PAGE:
A Montana cattle range, a California beach, a historic bridge in Alabama. A masked man on a Rhode Island beach holding a heaping platter of fried calamari.
These were the sometimes kitschy, sometimes poignant scenes from the first-ever virtual roll call vote at the Democratic National Convention.
The state-by-state tally of the delegates that leads up to the formal nomination of the party's candidate, in this case Joe Biden, is typically shouted from corners of a noisy convention hall floor. But that process, like many convention traditions, had to be reimagined for a socially distanced, pandemic-era convention. Democrats' solution was a video montage of delegates calling out their vote tallies, and flashing hometown pride, from scenic locations across the country.
“We must elect a president who will respect our voices, protect our waters and address climate change," said Chuck Degnan, a veteran, fisherman and Democratic activist from Alaska, speaking from the Native Unalakleet Village.
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The videos brought a light tone to the evening, and a departure from slickly-produced segments and speeches. They mixed TikTok-style homemade goofiness with classic Americana — and, of course, politics.
In Michigan, Sen. Gary Peters stood alongside autoworker Ray Curry in front of a row of shiny cars talking about Biden’s work to bail out the auto industry in the Great Recession. In Louisiana, Rep. Cedric Richmond spoke from an art studio featuring colorful murals. In Kansas, farmer Mark Pringle spoke from the fields.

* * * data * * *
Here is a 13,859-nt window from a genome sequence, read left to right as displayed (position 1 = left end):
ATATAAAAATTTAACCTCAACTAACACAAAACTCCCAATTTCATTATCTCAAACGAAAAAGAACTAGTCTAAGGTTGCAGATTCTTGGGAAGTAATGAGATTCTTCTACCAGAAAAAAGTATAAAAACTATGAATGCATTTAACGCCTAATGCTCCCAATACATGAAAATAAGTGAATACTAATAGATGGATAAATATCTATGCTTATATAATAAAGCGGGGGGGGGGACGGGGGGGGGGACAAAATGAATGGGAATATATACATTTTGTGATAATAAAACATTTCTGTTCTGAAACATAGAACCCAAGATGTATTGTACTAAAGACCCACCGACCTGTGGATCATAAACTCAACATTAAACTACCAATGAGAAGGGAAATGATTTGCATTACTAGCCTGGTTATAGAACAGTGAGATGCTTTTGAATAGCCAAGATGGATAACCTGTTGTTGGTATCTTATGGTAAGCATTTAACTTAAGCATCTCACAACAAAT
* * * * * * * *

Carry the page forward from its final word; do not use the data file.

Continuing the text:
In Rhode Island, state Rep. Joseph McNamara proudly dubbed his home “the calamari comeback” state as a restaurant worker held the plate of the appetizer without comment.
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Other speakers included Biden's onetime rivals, Sen. Amy Klobuchar of Minnesota and Pete Buttigieg, the former mayor of South Bend, Indiana.
While many of the videos were light, others took on a more serious tone: In Nebraska, Geraldine Waller, an employee at a meatpacking plant, wore a mask as she spoke about the struggles of essential workers amid the pandemic. Fred Guttenberg spoke about Biden's compassion following the murder of his daughter at the 2018 school shooting in Parkland, Florida. In Wyoming, Judy and Dennis Shepherd spoke about Biden's work to protect LGBTQ Americans more than 20 years after their son Matthew was beaten to death.
In Tennessee, college student Keely Sage marked the 100th anniversary of the ratification of the 19th amendment, which granted women the right to vote.
Each state also cast some votes for Vermont Sen. Bernie Sanders, the last Democrat in the race to challenge Biden. He and his wife, Jane Sanders, stood in the background wearing masks in a video of the Vermont delegation announcing their votes.
Following tradition, Delaware, Biden's home state, was the final state to announce its support for Biden, with Gov. John Carney and Sen. Tom Carper standing at the train station Biden famously used daily to commute to Washington as a young senator.
“Long before this train station bore his name, you’d see Joe Biden up here on the platform with the rest of the crowd," Carney said.
The unexpected travelogue connected as a television event.
It became a guessing game for viewers: Where will my state's delegates speak from? Washington Post editor Tanya Sichynsky tweeted that it was “the most any of us have traveled in months.”
“It's like the Olympic parade of nations,” tweeted NBC's Kasie Hunt, “which I so missed this year.”